Bravery Beyond Badges
In the early 60s, the black officers who worked for the St Petersburg Police Department were only permitted to patrol black neighborhoods and were not allowed to arrest whites. They were even forced to drive patrol cars emblazoned with a “C” for “colored” to designate that a black officer drove it. So in 1965, 12 of the department’s 15 black officers (Freddie Crawford, Adam Baker, Raymond DeLoach, Charles Holland, Leon Jackson, Robert Keys, Primus Killen, James King, Johnnie B. Lewis, Horace Nero, Jerry Styles and Nathaniel Wooten), represented by attorney James B Sanderlin, came together to file a landmark lawsuit against the City of St. Petersburg for equal rights in the performance of their duties.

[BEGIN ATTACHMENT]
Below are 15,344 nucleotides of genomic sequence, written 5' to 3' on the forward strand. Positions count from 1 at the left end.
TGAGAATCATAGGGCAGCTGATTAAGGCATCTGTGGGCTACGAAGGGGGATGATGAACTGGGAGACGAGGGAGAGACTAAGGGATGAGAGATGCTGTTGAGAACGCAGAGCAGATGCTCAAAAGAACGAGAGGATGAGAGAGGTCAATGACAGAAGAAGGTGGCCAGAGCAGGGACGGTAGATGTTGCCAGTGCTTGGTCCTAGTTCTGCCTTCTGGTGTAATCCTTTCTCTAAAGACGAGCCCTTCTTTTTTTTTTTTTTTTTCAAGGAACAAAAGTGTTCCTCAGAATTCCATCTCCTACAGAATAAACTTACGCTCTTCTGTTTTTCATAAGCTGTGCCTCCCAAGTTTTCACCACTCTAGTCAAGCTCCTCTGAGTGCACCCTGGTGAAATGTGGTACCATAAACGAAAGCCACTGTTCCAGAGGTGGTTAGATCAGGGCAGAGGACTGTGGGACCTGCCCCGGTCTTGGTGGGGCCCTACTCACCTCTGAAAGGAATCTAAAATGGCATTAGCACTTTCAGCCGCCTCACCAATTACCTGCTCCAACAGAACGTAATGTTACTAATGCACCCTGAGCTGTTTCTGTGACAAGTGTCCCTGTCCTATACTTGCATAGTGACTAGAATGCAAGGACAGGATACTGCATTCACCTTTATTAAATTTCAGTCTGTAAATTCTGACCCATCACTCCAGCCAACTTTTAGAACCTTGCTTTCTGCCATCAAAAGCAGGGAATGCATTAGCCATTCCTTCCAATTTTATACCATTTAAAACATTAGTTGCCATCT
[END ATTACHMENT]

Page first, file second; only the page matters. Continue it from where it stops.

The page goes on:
After filing, they faced scorn and retribution within the department, and in 1966, their case was dismissed. But Sanderlin urged them to appeal, and to reach out to the NAACP for help. The organization took on the legal costs of the appeal, and ultimately the court awarded them a victory on August 1, 1968, setting a legal precedent for minorities serving in law enforcement.